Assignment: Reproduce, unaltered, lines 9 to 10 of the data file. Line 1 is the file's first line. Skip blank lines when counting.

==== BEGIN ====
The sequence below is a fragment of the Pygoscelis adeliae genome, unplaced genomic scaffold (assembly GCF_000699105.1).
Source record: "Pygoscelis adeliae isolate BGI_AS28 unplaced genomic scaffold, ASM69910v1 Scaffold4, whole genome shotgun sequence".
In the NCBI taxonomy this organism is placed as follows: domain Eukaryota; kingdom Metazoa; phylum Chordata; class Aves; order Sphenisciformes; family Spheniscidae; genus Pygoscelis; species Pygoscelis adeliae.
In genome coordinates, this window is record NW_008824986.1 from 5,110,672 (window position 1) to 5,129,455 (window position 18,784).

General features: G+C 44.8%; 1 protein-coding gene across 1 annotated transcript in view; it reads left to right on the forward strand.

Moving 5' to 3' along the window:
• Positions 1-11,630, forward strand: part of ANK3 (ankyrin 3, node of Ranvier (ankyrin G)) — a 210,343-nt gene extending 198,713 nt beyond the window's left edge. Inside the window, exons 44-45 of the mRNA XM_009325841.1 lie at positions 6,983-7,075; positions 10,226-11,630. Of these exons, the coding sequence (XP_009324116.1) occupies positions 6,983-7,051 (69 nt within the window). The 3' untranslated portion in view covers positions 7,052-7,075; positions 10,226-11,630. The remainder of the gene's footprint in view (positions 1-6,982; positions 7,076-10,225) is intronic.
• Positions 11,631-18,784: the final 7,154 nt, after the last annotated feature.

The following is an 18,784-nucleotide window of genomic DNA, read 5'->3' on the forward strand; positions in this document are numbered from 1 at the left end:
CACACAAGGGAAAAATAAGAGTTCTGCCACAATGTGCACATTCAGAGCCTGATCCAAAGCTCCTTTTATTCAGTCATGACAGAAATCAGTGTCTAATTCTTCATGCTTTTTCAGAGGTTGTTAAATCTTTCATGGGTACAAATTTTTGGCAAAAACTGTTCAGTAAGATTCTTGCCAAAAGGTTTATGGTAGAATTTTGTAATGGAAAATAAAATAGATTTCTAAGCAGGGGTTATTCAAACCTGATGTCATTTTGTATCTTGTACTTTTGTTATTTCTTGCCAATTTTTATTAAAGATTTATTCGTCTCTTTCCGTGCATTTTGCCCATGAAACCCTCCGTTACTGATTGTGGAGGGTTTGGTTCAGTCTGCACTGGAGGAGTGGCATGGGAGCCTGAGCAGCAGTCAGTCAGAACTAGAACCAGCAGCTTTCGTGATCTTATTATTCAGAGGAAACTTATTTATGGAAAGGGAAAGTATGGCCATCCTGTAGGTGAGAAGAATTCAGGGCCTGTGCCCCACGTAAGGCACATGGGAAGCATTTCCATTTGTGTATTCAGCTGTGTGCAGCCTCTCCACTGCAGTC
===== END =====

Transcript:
The following is an 18,784-nucleotide window of genomic DNA, read 5'->3' on the forward strand; positions in this document are numbered from 1 at the left end:
CACACAAGGGAAAAATAAGAGTTCTGCCACAATGTGCACATTCAGAGCCTGATCCAAAGCTCCTTTTATTCAGTCATGACAGAAATCAGTGTCTAATTCTTCATGCTTTTTCAGAGGTTGTTAAATCTTTCATGGGTACAAATTTTTGGCAAAAACTGTTCAGTAAGATTCTTGCCAAAAGGTTTATGGTAGAATTTTGTAATGGAAAATAAAATAGATTTCTAAGCAGGGGTTATTCAAACCTGATGTCATTTTGTATCTTGTACTTTTGTTATTTCTTGCCAATTTTTATTAAAGATTTATTCGTCTCTTTCCGTGCATTTTGCCCATGAAACCCTCCGTTACTGATTGTGGAGGGTTTGGTTCAGTCTGCACTGGAGGAGTGGCATGGGAGCCTGAGCAGCAGTCAGTCAGAACTAGAACCAGCAGCTTTCGTGATCTTATTATTCAGAGGAAACTTATTTATGGAAAGGGAAAGTATGGCCATCCTGTAGGTGAGAAGAATTCAGGGCCTGTGCCCCACGTAAGGCACATGGGAAGCATTTCCATTTGTGTATTCAGCTGTGTGCAGCCTCTCCACTGCAGTC